N.Korea suggests it may resume nuclear, missile tests; slams 'hostile' U.S.

N.Korea suggests it may resume nuclear, missile tests; slams ‘hostile’ U.S.


SEOUL, Jan 20 (Reuters) – North Korea will bolster its defences against the United States and consider resuming “all temporally-suspended activities”, state news agency KCNA said on Thursday, an apparent reference to a self-imposed moratorium on testsof nuclear weapons and long-range missiles.

Tension has been rising over a recent series of North Korean missile tests. A U.S. push for fresh sanctions was followed by heated reaction from Pyongyang, raising the spectre of a return to the period of so-called “fire and fury” threats of 2017.

North Korean leader Kim Jong Un convened a meeting of the powerful politburo of the ruling Workers’ Party on Wednesday to discuss “important policy issues,” including countermeasures over “hostile” U.S. policy, the official KCNA news agency said.

The politburo ordered a reconsideration of trust-building measures and “promptly examining the issue of restarting all temporally-suspended activities,” while calling for “immediately bolstering more powerful physical means,” KCNA said.

The decision appears to be a step beyond Kim’s previous remarks at the end of 2019 that he would no longer be bound by the moratorium on testing nuclear warheads and long-range intercontinental ballistic missiles (ICBMs), after the United States did not respond to calls for concessions to reopen negotiations.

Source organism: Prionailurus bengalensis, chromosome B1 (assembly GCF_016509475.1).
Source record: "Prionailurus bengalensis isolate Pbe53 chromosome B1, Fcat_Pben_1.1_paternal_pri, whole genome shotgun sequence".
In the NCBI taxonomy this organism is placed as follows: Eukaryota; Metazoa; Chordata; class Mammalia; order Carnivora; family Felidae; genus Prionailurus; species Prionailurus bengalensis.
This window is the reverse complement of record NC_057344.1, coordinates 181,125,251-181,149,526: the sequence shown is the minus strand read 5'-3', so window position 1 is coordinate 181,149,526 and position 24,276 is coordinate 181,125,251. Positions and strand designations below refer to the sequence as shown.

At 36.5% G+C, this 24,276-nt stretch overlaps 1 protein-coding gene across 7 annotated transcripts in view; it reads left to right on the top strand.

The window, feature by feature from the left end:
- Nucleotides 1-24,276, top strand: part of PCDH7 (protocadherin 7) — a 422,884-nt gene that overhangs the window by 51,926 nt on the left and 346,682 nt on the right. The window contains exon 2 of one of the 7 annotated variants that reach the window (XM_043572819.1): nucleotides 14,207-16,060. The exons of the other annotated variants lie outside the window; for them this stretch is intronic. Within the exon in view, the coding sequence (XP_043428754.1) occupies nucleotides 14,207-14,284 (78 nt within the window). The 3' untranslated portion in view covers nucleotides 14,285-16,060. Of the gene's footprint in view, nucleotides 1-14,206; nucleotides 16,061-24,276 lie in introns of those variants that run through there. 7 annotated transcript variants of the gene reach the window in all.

Washington’s hostility and threats had “reached a danger line,” the report said, citing joint U.S.-South Korea military exercises, the deployment of cutting-edge U.S. strategic weapons in the region, and the implementation of independent and U.N. sanctions.

“We should make more thorough preparation for a long-term confrontation with the U.S. imperialists,” the politburo concluded.

North Korea’s warning came hours before the United Nations Security Council was due to convene a closed-door meeting on Thursday to discuss the recent missile tests, at the request of the United States and several other countries.

President Joe Biden made no mention of North Korea during a nearly two-hour news conference on Wednesday held to mark his first year in office.

When asked how the United States would respond if North Korea resumed ICBM and nuclear testing, a spokesperson for the White House National Security Council declined “to get into hypotheticals” but said its goal remains the complete denuclearization of the Korean peninsula.

“We remain prepared to engage in serious and sustained diplomacy without preconditions to make tangible progress,” the spokesperson said, adding that Washington would continue its efforts in coordination with the international community to prevent advances in North Korea’s weapons programmes.

South Korea’s defence ministry said it is monitoring the North’s winter drills while maintaining readiness posture, calling the recent missile tests “serious threats.”

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